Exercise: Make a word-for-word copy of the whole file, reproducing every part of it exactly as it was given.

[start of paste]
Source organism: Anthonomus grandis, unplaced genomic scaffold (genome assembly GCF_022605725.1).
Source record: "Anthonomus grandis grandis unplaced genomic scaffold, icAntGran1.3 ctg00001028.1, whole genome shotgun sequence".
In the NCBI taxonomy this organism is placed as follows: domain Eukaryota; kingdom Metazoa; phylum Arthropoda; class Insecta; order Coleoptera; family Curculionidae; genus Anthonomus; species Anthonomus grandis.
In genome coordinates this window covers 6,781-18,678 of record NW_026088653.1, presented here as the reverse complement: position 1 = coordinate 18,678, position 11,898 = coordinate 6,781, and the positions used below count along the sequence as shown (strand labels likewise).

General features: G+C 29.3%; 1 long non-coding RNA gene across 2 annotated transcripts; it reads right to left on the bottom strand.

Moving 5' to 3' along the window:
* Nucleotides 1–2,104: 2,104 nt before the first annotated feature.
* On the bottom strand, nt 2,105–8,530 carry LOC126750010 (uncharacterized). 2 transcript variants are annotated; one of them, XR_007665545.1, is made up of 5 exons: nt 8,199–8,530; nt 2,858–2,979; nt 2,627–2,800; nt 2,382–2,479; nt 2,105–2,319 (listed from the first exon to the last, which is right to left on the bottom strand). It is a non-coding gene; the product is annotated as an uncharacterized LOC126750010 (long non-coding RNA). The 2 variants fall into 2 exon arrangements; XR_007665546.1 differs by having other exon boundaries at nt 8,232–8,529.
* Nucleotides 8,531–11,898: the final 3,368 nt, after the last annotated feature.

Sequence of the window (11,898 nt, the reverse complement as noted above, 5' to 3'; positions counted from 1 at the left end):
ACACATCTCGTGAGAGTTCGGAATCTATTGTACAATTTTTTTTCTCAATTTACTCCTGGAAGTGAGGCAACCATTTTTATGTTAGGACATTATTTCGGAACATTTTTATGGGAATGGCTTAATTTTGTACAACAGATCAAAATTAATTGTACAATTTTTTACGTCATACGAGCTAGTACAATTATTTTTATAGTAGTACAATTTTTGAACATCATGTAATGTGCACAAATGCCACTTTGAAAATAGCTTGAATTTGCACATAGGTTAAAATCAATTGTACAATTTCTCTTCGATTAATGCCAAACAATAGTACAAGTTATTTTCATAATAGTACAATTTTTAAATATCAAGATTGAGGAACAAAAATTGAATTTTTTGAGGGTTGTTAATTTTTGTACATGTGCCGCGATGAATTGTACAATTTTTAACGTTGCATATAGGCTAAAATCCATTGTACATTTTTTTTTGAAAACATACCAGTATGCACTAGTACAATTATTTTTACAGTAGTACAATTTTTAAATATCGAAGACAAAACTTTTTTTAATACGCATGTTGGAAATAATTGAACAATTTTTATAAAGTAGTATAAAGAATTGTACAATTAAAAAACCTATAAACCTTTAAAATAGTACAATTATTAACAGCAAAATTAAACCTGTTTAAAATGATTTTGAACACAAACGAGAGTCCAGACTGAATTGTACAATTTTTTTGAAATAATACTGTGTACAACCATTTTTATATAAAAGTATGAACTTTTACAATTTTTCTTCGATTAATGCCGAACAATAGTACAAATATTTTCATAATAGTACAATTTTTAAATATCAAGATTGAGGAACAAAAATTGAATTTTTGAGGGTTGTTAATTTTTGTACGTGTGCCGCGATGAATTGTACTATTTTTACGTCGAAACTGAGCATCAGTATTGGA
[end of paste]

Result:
Source organism: Anthonomus grandis, unplaced genomic scaffold (genome assembly GCF_022605725.1).
Source record: "Anthonomus grandis grandis unplaced genomic scaffold, icAntGran1.3 ctg00001028.1, whole genome shotgun sequence".
In the NCBI taxonomy this organism is placed as follows: domain Eukaryota; kingdom Metazoa; phylum Arthropoda; class Insecta; order Coleoptera; family Curculionidae; genus Anthonomus; species Anthonomus grandis.
In genome coordinates this window covers 6,781-18,678 of record NW_026088653.1, presented here as the reverse complement: position 1 = coordinate 18,678, position 11,898 = coordinate 6,781, and the positions used below count along the sequence as shown (strand labels likewise).

General features: G+C 29.3%; 1 long non-coding RNA gene across 2 annotated transcripts; it reads right to left on the bottom strand.

Moving 5' to 3' along the window:
* Nucleotides 1–2,104: 2,104 nt before the first annotated feature.
* On the bottom strand, nt 2,105–8,530 carry LOC126750010 (uncharacterized). 2 transcript variants are annotated; one of them, XR_007665545.1, is made up of 5 exons: nt 8,199–8,530; nt 2,858–2,979; nt 2,627–2,800; nt 2,382–2,479; nt 2,105–2,319 (listed from the first exon to the last, which is right to left on the bottom strand). It is a non-coding gene; the product is annotated as an uncharacterized LOC126750010 (long non-coding RNA). The 2 variants fall into 2 exon arrangements; XR_007665546.1 differs by having other exon boundaries at nt 8,232–8,529.
* Nucleotides 8,531–11,898: the final 3,368 nt, after the last annotated feature.

Sequence of the window (11,898 nt, the reverse complement as noted above, 5' to 3'; positions counted from 1 at the left end):
ACACATCTCGTGAGAGTTCGGAATCTATTGTACAATTTTTTTTCTCAATTTACTCCTGGAAGTGAGGCAACCATTTTTATGTTAGGACATTATTTCGGAACATTTTTATGGGAATGGCTTAATTTTGTACAACAGATCAAAATTAATTGTACAATTTTTTACGTCATACGAGCTAGTACAATTATTTTTATAGTAGTACAATTTTTGAACATCATGTAATGTGCACAAATGCCACTTTGAAAATAGCTTGAATTTGCACATAGGTTAAAATCAATTGTACAATTTCTCTTCGATTAATGCCAAACAATAGTACAAGTTATTTTCATAATAGTACAATTTTTAAATATCAAGATTGAGGAACAAAAATTGAATTTTTTGAGGGTTGTTAATTTTTGTACATGTGCCGCGATGAATTGTACAATTTTTAACGTTGCATATAGGCTAAAATCCATTGTACATTTTTTTTTGAAAACATACCAGTATGCACTAGTACAATTATTTTTACAGTAGTACAATTTTTAAATATCGAAGACAAAACTTTTTTTAATACGCATGTTGGAAATAATTGAACAATTTTTATAAAGTAGTATAAAGAATTGTACAATTAAAAAACCTATAAACCTTTAAAATAGTACAATTATTAACAGCAAAATTAAACCTGTTTAAAATGATTTTGAACACAAACGAGAGTCCAGACTGAATTGTACAATTTTTTTGAAATAATACTGTGTACAACCATTTTTATATAAAAGTATGAACTTTTACAATTTTTCTTCGATTAATGCCGAACAATAGTACAAATATTTTCATAATAGTACAATTTTTAAATATCAAGATTGAGGAACAAAAATTGAATTTTTGAGGGTTGTTAATTTTTGTACGTGTGCCGCGATGAATTGTACTATTTTTACGTCGAAACTGAGCATCAGTATTGGA